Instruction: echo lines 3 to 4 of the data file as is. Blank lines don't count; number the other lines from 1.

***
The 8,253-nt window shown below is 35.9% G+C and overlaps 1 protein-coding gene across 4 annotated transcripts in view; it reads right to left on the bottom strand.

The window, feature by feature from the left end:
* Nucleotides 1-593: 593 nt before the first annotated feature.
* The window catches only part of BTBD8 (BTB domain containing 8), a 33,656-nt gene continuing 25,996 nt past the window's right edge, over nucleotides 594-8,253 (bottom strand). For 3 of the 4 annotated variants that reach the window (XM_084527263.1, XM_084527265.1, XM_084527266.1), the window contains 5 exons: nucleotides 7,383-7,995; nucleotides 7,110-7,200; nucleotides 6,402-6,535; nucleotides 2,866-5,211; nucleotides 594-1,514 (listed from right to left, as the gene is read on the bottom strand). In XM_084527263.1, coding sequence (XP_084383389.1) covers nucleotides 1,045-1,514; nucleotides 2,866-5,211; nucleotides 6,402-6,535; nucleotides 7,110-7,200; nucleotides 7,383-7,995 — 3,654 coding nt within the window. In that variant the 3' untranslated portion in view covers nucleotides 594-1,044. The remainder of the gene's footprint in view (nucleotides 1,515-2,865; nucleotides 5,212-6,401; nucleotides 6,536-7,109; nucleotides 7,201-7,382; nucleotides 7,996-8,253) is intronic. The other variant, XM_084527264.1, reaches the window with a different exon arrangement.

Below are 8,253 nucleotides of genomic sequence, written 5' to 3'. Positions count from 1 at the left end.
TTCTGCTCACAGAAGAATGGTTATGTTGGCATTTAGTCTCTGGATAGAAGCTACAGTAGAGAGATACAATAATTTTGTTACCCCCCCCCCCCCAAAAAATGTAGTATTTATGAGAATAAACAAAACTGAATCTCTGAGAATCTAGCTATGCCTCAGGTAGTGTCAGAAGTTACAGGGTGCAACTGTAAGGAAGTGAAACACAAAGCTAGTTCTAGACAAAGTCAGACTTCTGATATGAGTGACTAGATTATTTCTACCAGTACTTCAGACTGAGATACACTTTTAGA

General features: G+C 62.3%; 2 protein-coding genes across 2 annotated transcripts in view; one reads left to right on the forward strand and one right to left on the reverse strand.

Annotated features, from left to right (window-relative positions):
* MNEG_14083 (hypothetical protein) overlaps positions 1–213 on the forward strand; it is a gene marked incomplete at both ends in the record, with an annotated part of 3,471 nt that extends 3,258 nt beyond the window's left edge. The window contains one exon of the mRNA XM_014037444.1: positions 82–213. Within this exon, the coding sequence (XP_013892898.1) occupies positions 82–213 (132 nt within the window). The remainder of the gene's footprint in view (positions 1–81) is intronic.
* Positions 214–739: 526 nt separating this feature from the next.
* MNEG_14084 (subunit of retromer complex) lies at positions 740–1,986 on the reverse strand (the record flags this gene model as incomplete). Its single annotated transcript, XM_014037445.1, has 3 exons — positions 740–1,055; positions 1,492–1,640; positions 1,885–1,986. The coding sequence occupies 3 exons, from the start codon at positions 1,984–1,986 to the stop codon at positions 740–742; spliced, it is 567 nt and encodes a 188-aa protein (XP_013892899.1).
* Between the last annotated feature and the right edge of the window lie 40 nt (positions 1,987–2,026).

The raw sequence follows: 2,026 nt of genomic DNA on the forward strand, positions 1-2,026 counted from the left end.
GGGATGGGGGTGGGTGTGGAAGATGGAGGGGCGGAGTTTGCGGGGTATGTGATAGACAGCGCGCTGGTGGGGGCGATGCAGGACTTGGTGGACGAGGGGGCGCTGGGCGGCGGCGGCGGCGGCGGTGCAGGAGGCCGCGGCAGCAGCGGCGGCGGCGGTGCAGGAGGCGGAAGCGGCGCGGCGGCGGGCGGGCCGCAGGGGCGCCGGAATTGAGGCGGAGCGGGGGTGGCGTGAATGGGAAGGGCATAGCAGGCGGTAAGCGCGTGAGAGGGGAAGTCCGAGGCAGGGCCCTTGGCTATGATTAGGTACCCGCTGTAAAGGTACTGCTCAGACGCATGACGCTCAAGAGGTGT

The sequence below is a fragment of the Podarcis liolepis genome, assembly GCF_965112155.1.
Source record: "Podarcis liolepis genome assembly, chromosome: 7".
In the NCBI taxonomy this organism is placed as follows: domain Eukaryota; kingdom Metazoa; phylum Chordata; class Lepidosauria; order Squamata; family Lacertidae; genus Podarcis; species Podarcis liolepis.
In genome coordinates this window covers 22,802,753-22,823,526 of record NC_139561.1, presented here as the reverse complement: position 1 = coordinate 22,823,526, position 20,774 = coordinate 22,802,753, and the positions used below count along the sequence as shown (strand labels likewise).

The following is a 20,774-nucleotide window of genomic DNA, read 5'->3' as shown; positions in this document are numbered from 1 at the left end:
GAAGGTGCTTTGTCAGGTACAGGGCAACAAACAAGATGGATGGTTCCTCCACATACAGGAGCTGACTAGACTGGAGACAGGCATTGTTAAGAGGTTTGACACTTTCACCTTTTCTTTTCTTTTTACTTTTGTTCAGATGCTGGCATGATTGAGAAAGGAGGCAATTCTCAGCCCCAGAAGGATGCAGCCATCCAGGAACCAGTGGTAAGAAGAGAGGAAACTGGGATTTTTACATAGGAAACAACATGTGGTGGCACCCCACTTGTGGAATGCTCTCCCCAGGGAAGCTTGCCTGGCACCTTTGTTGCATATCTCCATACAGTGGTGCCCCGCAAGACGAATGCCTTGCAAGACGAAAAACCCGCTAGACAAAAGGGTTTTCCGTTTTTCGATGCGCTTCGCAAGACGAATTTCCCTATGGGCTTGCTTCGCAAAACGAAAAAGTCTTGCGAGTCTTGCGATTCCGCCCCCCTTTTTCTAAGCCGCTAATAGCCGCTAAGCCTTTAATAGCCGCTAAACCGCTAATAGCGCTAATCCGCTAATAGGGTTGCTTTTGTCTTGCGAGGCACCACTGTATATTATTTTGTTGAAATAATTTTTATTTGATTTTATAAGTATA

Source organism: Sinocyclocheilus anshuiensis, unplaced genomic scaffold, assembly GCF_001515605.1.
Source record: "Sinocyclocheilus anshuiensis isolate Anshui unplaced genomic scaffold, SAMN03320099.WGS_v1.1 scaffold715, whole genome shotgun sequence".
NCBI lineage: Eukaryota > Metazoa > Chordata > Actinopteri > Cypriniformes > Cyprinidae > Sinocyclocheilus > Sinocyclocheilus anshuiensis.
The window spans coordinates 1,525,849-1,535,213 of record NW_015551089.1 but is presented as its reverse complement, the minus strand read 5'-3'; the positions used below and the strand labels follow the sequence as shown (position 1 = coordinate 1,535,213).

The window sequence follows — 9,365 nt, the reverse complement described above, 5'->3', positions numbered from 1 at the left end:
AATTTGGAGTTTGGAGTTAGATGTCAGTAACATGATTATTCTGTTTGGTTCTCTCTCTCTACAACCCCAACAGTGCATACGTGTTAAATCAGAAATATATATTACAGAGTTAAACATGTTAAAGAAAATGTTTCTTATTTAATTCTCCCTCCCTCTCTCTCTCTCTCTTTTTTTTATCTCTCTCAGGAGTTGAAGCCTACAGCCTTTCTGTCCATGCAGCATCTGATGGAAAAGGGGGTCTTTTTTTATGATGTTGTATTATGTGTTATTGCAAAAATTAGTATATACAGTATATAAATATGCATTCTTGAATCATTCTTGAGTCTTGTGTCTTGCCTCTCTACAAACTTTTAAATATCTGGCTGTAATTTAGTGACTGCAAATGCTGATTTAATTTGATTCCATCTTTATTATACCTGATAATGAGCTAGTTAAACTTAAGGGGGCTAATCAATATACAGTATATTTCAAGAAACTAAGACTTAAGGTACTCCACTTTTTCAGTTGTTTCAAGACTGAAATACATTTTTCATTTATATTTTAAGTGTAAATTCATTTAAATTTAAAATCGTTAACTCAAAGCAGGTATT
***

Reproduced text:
* Nucleotides 1-593: 593 nt before the first annotated feature.
* The window catches only part of BTBD8 (BTB domain containing 8), a 33,656-nt gene continuing 25,996 nt past the window's right edge, over nucleotides 594-8,253 (bottom strand). For 3 of the 4 annotated variants that reach the window (XM_084527263.1, XM_084527265.1, XM_084527266.1), the window contains 5 exons: nucleotides 7,383-7,995; nucleotides 7,110-7,200; nucleotides 6,402-6,535; nucleotides 2,866-5,211; nucleotides 594-1,514 (listed from right to left, as the gene is read on the bottom strand). In XM_084527263.1, coding sequence (XP_084383389.1) covers nucleotides 1,045-1,514; nucleotides 2,866-5,211; nucleotides 6,402-6,535; nucleotides 7,110-7,200; nucleotides 7,383-7,995 — 3,654 coding nt within the window. In that variant the 3' untranslated portion in view covers nucleotides 594-1,044. The remainder of the gene's footprint in view (nucleotides 1,515-2,865; nucleotides 5,212-6,401; nucleotides 6,536-7,109; nucleotides 7,201-7,382; nucleotides 7,996-8,253) is intronic. The other variant, XM_084527264.1, reaches the window with a different exon arrangement.